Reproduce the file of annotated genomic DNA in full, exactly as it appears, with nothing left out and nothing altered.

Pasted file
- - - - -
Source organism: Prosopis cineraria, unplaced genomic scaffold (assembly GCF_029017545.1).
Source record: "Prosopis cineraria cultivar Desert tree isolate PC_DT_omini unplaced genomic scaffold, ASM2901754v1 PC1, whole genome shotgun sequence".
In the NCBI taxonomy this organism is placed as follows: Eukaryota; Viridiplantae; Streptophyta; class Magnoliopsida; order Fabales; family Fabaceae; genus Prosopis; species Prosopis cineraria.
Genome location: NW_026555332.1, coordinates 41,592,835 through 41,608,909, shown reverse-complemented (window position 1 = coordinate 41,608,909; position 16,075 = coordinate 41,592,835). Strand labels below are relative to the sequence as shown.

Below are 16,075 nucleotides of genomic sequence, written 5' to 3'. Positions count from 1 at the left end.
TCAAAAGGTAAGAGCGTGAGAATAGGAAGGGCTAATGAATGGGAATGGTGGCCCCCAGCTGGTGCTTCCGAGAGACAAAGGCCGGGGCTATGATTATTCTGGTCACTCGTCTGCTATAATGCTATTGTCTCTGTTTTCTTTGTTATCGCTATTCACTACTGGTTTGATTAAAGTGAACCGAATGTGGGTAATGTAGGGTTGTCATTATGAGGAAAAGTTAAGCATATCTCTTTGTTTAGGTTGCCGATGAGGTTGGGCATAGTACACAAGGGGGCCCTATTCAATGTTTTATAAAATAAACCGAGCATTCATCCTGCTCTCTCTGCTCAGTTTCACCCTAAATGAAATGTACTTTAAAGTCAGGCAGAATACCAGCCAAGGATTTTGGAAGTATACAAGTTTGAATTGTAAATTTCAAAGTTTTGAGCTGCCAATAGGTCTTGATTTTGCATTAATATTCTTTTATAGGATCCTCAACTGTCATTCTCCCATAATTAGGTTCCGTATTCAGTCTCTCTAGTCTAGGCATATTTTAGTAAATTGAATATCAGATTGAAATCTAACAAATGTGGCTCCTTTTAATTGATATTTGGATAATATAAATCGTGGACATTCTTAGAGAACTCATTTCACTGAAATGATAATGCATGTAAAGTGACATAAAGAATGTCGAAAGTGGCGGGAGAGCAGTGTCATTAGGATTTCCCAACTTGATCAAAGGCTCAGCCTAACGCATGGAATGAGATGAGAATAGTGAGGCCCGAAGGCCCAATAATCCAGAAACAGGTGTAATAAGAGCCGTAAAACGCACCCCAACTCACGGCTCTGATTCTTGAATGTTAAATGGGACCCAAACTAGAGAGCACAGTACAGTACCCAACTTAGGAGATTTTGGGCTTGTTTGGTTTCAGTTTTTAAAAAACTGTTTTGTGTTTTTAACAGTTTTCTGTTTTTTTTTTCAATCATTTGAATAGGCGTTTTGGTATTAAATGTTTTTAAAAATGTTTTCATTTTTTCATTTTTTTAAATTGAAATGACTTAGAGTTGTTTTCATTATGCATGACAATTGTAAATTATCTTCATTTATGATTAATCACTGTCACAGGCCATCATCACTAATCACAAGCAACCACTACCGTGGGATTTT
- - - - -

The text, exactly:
Source organism: Prosopis cineraria, unplaced genomic scaffold (assembly GCF_029017545.1).
Source record: "Prosopis cineraria cultivar Desert tree isolate PC_DT_omini unplaced genomic scaffold, ASM2901754v1 PC1, whole genome shotgun sequence".
In the NCBI taxonomy this organism is placed as follows: Eukaryota; Viridiplantae; Streptophyta; class Magnoliopsida; order Fabales; family Fabaceae; genus Prosopis; species Prosopis cineraria.
Genome location: NW_026555332.1, coordinates 41,592,835 through 41,608,909, shown reverse-complemented (window position 1 = coordinate 41,608,909; position 16,075 = coordinate 41,592,835). Strand labels below are relative to the sequence as shown.

Below are 16,075 nucleotides of genomic sequence, written 5' to 3'. Positions count from 1 at the left end.
TCAAAAGGTAAGAGCGTGAGAATAGGAAGGGCTAATGAATGGGAATGGTGGCCCCCAGCTGGTGCTTCCGAGAGACAAAGGCCGGGGCTATGATTATTCTGGTCACTCGTCTGCTATAATGCTATTGTCTCTGTTTTCTTTGTTATCGCTATTCACTACTGGTTTGATTAAAGTGAACCGAATGTGGGTAATGTAGGGTTGTCATTATGAGGAAAAGTTAAGCATATCTCTTTGTTTAGGTTGCCGATGAGGTTGGGCATAGTACACAAGGGGGCCCTATTCAATGTTTTATAAAATAAACCGAGCATTCATCCTGCTCTCTCTGCTCAGTTTCACCCTAAATGAAATGTACTTTAAAGTCAGGCAGAATACCAGCCAAGGATTTTGGAAGTATACAAGTTTGAATTGTAAATTTCAAAGTTTTGAGCTGCCAATAGGTCTTGATTTTGCATTAATATTCTTTTATAGGATCCTCAACTGTCATTCTCCCATAATTAGGTTCCGTATTCAGTCTCTCTAGTCTAGGCATATTTTAGTAAATTGAATATCAGATTGAAATCTAACAAATGTGGCTCCTTTTAATTGATATTTGGATAATATAAATCGTGGACATTCTTAGAGAACTCATTTCACTGAAATGATAATGCATGTAAAGTGACATAAAGAATGTCGAAAGTGGCGGGAGAGCAGTGTCATTAGGATTTCCCAACTTGATCAAAGGCTCAGCCTAACGCATGGAATGAGATGAGAATAGTGAGGCCCGAAGGCCCAATAATCCAGAAACAGGTGTAATAAGAGCCGTAAAACGCACCCCAACTCACGGCTCTGATTCTTGAATGTTAAATGGGACCCAAACTAGAGAGCACAGTACAGTACCCAACTTAGGAGATTTTGGGCTTGTTTGGTTTCAGTTTTTAAAAAACTGTTTTGTGTTTTTAACAGTTTTCTGTTTTTTTTTTCAATCATTTGAATAGGCGTTTTGGTATTAAATGTTTTTAAAAATGTTTTCATTTTTTCATTTTTTTAAATTGAAATGACTTAGAGTTGTTTTCATTATGCATGACAATTGTAAATTATCTTCATTTATGATTAATCACTGTCACAGGCCATCATCACTAATCACAAGCAACCACTACCGTGGGATTTT